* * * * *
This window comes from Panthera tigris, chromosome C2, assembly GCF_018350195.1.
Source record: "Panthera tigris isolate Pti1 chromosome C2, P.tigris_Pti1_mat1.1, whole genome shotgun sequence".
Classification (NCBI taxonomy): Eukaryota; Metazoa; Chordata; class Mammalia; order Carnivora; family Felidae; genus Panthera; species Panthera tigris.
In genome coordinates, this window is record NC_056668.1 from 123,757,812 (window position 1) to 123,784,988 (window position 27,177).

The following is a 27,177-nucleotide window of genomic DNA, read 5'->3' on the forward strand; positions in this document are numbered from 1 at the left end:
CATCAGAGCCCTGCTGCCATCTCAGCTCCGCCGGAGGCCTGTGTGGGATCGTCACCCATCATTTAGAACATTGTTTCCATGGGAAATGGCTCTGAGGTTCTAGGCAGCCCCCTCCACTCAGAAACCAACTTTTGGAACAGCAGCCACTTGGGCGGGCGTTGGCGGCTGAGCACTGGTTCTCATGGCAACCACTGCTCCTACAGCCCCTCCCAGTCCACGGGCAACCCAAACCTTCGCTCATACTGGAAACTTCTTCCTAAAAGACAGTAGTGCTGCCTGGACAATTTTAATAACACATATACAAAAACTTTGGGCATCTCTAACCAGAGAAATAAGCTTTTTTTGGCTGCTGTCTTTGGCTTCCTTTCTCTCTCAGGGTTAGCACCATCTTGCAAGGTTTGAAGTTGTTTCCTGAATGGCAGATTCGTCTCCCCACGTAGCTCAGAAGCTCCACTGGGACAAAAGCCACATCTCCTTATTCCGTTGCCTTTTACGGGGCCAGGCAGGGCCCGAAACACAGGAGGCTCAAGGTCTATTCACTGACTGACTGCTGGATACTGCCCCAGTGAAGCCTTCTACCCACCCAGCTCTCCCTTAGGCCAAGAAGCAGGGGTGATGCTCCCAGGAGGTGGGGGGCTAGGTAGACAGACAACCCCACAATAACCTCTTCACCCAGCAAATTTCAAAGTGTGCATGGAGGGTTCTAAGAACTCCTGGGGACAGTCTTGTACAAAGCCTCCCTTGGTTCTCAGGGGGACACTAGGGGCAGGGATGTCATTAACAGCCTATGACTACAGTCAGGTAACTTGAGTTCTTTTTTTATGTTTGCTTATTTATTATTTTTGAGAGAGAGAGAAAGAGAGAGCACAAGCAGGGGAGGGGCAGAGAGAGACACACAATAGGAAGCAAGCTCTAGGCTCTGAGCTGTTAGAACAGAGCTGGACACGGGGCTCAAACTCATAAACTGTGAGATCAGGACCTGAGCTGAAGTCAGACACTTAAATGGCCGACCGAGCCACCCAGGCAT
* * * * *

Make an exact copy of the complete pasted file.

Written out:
This window comes from Panthera tigris, chromosome C2, assembly GCF_018350195.1.
Source record: "Panthera tigris isolate Pti1 chromosome C2, P.tigris_Pti1_mat1.1, whole genome shotgun sequence".
Classification (NCBI taxonomy): Eukaryota; Metazoa; Chordata; class Mammalia; order Carnivora; family Felidae; genus Panthera; species Panthera tigris.
In genome coordinates, this window is record NC_056668.1 from 123,757,812 (window position 1) to 123,784,988 (window position 27,177).

The following is a 27,177-nucleotide window of genomic DNA, read 5'->3' on the forward strand; positions in this document are numbered from 1 at the left end:
CATCAGAGCCCTGCTGCCATCTCAGCTCCGCCGGAGGCCTGTGTGGGATCGTCACCCATCATTTAGAACATTGTTTCCATGGGAAATGGCTCTGAGGTTCTAGGCAGCCCCCTCCACTCAGAAACCAACTTTTGGAACAGCAGCCACTTGGGCGGGCGTTGGCGGCTGAGCACTGGTTCTCATGGCAACCACTGCTCCTACAGCCCCTCCCAGTCCACGGGCAACCCAAACCTTCGCTCATACTGGAAACTTCTTCCTAAAAGACAGTAGTGCTGCCTGGACAATTTTAATAACACATATACAAAAACTTTGGGCATCTCTAACCAGAGAAATAAGCTTTTTTTGGCTGCTGTCTTTGGCTTCCTTTCTCTCTCAGGGTTAGCACCATCTTGCAAGGTTTGAAGTTGTTTCCTGAATGGCAGATTCGTCTCCCCACGTAGCTCAGAAGCTCCACTGGGACAAAAGCCACATCTCCTTATTCCGTTGCCTTTTACGGGGCCAGGCAGGGCCCGAAACACAGGAGGCTCAAGGTCTATTCACTGACTGACTGCTGGATACTGCCCCAGTGAAGCCTTCTACCCACCCAGCTCTCCCTTAGGCCAAGAAGCAGGGGTGATGCTCCCAGGAGGTGGGGGGCTAGGTAGACAGACAACCCCACAATAACCTCTTCACCCAGCAAATTTCAAAGTGTGCATGGAGGGTTCTAAGAACTCCTGGGGACAGTCTTGTACAAAGCCTCCCTTGGTTCTCAGGGGGACACTAGGGGCAGGGATGTCATTAACAGCCTATGACTACAGTCAGGTAACTTGAGTTCTTTTTTTATGTTTGCTTATTTATTATTTTTGAGAGAGAGAGAAAGAGAGAGCACAAGCAGGGGAGGGGCAGAGAGAGACACACAATAGGAAGCAAGCTCTAGGCTCTGAGCTGTTAGAACAGAGCTGGACACGGGGCTCAAACTCATAAACTGTGAGATCAGGACCTGAGCTGAAGTCAGACACTTAAATGGCCGACCGAGCCACCCAGGCAT